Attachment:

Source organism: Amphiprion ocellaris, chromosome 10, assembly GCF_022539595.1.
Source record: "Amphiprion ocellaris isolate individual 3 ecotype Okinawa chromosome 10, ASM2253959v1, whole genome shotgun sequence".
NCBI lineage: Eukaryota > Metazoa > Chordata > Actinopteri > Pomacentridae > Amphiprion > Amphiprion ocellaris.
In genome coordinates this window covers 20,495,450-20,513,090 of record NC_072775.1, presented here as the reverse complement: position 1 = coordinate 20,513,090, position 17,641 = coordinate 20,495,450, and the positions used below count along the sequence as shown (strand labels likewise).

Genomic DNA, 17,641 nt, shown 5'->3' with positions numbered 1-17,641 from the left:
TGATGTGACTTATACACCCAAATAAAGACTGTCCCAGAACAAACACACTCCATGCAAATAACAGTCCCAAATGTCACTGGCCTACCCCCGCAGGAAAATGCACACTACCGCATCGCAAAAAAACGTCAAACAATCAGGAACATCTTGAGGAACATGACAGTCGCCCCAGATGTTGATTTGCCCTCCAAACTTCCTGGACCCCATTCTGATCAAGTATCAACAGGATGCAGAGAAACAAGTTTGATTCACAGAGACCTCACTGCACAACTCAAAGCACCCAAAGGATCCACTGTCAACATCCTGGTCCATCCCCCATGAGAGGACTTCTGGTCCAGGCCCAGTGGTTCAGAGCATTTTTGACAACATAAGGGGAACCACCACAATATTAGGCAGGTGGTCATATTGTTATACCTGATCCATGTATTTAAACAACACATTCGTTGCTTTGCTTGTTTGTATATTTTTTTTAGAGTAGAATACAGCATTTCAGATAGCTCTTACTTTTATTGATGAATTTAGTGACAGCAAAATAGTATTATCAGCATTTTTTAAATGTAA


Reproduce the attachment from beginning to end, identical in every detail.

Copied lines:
Source organism: Amphiprion ocellaris, chromosome 10, assembly GCF_022539595.1.
Source record: "Amphiprion ocellaris isolate individual 3 ecotype Okinawa chromosome 10, ASM2253959v1, whole genome shotgun sequence".
NCBI lineage: Eukaryota > Metazoa > Chordata > Actinopteri > Pomacentridae > Amphiprion > Amphiprion ocellaris.
In genome coordinates this window covers 20,495,450-20,513,090 of record NC_072775.1, presented here as the reverse complement: position 1 = coordinate 20,513,090, position 17,641 = coordinate 20,495,450, and the positions used below count along the sequence as shown (strand labels likewise).

Genomic DNA, 17,641 nt, shown 5'->3' with positions numbered 1-17,641 from the left:
TGATGTGACTTATACACCCAAATAAAGACTGTCCCAGAACAAACACACTCCATGCAAATAACAGTCCCAAATGTCACTGGCCTACCCCCGCAGGAAAATGCACACTACCGCATCGCAAAAAAACGTCAAACAATCAGGAACATCTTGAGGAACATGACAGTCGCCCCAGATGTTGATTTGCCCTCCAAACTTCCTGGACCCCATTCTGATCAAGTATCAACAGGATGCAGAGAAACAAGTTTGATTCACAGAGACCTCACTGCACAACTCAAAGCACCCAAAGGATCCACTGTCAACATCCTGGTCCATCCCCCATGAGAGGACTTCTGGTCCAGGCCCAGTGGTTCAGAGCATTTTTGACAACATAAGGGGAACCACCACAATATTAGGCAGGTGGTCATATTGTTATACCTGATCCATGTATTTAAACAACACATTCGTTGCTTTGCTTGTTTGTATATTTTTTTTAGAGTAGAATACAGCATTTCAGATAGCTCTTACTTTTATTGATGAATTTAGTGACAGCAAAATAGTATTATCAGCATTTTTTAAATGTAA